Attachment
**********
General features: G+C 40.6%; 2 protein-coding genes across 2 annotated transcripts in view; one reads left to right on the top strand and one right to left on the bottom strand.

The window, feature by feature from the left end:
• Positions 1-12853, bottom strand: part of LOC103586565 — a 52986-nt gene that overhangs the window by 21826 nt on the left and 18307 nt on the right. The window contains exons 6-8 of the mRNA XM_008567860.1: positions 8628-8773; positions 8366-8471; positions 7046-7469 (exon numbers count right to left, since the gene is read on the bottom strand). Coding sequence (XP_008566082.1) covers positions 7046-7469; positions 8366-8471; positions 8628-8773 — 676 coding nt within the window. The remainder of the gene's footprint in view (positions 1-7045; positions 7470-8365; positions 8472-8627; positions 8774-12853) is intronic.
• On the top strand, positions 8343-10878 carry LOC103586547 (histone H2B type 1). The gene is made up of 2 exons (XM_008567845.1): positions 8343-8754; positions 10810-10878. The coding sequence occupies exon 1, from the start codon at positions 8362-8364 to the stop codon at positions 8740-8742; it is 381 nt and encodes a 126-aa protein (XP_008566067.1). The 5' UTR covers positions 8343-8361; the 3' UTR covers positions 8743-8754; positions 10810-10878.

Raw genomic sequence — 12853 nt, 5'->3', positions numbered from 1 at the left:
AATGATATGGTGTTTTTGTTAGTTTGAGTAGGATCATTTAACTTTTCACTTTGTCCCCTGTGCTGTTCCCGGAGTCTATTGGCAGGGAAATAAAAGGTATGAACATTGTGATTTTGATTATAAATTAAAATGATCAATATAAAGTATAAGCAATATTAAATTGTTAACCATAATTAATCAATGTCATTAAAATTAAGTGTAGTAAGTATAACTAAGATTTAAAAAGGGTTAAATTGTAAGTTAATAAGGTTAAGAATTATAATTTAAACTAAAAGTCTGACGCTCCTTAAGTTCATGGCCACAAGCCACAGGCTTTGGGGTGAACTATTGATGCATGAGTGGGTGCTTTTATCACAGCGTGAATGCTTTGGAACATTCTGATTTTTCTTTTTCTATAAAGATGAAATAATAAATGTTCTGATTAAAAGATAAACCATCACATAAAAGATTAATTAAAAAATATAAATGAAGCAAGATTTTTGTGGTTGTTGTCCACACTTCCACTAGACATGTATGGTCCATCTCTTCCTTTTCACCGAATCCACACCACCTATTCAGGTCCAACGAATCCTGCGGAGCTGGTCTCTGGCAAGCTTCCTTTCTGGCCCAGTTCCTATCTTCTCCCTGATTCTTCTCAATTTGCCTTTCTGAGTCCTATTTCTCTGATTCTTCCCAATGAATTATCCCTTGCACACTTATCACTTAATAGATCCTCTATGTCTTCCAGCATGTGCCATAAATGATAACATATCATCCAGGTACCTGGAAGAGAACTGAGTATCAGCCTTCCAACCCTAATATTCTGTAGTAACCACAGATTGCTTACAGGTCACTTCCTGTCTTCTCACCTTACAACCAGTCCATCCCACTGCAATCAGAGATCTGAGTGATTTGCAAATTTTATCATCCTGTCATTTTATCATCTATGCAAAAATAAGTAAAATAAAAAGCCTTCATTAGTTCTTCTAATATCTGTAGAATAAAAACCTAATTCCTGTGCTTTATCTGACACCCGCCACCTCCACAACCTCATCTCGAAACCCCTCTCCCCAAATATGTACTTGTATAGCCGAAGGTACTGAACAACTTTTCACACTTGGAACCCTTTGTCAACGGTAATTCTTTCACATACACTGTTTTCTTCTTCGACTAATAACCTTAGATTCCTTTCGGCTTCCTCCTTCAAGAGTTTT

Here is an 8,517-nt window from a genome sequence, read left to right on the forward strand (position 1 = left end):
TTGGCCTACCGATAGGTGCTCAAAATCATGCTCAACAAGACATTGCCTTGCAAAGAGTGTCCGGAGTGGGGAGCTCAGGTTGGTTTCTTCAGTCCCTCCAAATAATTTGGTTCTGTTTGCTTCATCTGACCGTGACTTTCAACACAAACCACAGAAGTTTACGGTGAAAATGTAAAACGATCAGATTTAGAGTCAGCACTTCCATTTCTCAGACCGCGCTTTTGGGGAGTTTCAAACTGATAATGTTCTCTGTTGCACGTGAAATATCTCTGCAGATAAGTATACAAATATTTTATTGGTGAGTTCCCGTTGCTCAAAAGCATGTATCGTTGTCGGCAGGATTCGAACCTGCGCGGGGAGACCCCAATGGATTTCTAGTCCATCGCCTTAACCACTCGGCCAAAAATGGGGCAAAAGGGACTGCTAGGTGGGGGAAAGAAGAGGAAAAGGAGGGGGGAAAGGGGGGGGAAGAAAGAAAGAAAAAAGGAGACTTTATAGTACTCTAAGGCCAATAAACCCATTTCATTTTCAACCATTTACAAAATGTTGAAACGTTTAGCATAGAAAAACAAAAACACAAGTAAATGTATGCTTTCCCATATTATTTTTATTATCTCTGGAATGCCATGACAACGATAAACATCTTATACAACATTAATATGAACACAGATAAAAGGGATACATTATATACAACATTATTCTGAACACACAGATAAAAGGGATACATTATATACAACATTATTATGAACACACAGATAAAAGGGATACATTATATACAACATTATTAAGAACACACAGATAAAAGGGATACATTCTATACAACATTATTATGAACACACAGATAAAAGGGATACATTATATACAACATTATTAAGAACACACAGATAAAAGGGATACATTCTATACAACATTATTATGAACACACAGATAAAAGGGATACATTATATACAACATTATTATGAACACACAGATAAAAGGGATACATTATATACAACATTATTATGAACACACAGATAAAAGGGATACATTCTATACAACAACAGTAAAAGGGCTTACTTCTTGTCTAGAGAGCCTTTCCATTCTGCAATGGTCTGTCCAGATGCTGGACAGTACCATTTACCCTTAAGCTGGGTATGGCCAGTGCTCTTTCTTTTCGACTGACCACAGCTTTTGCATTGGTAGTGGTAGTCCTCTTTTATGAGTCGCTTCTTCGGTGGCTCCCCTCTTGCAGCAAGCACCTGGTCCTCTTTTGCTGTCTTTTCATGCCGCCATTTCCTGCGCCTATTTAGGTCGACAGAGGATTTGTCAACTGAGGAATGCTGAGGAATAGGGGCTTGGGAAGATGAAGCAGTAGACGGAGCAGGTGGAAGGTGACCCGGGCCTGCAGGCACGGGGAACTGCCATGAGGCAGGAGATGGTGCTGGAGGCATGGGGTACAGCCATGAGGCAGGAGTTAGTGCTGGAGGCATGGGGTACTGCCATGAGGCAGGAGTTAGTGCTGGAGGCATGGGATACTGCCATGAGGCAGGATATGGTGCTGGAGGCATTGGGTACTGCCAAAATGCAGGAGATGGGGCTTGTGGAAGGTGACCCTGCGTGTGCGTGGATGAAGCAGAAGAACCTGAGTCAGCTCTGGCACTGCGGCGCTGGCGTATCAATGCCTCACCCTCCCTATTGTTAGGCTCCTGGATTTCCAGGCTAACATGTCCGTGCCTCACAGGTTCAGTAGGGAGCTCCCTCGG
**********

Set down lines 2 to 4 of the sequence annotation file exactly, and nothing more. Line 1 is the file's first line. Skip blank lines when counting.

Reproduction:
The window, feature by feature from the left end:
• Positions 1-12853, bottom strand: part of LOC103586565 — a 52986-nt gene that overhangs the window by 21826 nt on the left and 18307 nt on the right. The window contains exons 6-8 of the mRNA XM_008567860.1: positions 8628-8773; positions 8366-8471; positions 7046-7469 (exon numbers count right to left, since the gene is read on the bottom strand). Coding sequence (XP_008566082.1) covers positions 7046-7469; positions 8366-8471; positions 8628-8773 — 676 coding nt within the window. The remainder of the gene's footprint in view (positions 1-7045; positions 7470-8365; positions 8472-8627; positions 8774-12853) is intronic.
• On the top strand, positions 8343-10878 carry LOC103586547 (histone H2B type 1). The gene is made up of 2 exons (XM_008567845.1): positions 8343-8754; positions 10810-10878. The coding sequence occupies exon 1, from the start codon at positions 8362-8364 to the stop codon at positions 8740-8742; it is 381 nt and encodes a 126-aa protein (XP_008566067.1). The 5' UTR covers positions 8343-8361; the 3' UTR covers positions 8743-8754; positions 10810-10878.